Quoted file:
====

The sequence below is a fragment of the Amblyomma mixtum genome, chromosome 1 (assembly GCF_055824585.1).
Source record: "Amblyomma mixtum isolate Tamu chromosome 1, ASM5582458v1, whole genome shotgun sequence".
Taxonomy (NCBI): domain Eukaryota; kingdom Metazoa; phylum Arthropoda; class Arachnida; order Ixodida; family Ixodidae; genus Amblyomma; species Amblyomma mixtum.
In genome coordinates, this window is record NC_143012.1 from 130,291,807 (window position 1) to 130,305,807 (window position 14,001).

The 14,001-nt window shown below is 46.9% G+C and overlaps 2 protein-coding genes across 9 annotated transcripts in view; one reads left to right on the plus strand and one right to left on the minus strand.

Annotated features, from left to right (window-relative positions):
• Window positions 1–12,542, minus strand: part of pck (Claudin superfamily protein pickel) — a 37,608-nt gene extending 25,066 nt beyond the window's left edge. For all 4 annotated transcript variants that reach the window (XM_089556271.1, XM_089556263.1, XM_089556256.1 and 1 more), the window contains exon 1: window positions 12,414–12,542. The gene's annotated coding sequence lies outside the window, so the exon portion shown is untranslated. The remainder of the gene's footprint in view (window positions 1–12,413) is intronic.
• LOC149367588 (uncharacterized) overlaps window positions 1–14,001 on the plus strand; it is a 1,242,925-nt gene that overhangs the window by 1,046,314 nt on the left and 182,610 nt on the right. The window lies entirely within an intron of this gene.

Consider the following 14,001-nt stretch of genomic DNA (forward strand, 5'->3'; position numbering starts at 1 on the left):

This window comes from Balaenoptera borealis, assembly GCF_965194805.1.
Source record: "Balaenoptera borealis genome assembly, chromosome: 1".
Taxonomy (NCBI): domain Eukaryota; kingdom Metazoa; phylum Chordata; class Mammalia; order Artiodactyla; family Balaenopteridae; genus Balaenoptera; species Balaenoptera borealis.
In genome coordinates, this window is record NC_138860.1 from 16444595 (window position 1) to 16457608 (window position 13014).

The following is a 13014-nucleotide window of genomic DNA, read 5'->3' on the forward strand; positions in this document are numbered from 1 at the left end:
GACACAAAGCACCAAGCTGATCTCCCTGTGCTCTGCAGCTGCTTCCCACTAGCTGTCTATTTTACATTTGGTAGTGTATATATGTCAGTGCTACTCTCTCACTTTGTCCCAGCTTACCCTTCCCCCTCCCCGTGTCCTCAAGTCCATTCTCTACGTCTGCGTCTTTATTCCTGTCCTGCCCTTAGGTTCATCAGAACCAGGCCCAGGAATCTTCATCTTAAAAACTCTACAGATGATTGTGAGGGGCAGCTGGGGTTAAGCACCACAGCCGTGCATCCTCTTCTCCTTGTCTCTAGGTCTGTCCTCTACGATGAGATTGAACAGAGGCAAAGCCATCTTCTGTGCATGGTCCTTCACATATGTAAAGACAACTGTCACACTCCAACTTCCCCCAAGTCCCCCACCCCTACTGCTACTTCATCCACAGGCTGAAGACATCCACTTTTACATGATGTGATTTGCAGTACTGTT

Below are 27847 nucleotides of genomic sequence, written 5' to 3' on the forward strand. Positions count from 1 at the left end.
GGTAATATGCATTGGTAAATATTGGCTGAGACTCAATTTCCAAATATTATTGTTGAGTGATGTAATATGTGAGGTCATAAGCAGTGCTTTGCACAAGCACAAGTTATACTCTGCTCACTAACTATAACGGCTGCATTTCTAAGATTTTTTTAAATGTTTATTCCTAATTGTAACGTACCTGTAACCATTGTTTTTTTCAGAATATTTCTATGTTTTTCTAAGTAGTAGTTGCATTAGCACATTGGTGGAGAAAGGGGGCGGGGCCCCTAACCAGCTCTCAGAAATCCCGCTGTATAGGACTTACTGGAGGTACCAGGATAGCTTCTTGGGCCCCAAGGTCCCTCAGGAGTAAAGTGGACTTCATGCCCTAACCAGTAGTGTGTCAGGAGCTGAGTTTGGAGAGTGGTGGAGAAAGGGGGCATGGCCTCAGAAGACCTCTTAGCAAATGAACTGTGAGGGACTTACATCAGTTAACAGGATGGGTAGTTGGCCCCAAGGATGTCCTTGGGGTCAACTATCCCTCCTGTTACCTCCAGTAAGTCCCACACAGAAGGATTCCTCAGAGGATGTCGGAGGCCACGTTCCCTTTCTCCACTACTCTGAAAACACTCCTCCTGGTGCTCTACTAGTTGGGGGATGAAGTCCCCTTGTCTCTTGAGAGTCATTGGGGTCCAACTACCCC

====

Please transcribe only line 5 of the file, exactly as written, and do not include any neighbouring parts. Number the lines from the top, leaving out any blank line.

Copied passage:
The 14,001-nt window shown below is 46.9% G+C and overlaps 2 protein-coding genes across 9 annotated transcripts in view; one reads left to right on the plus strand and one right to left on the minus strand.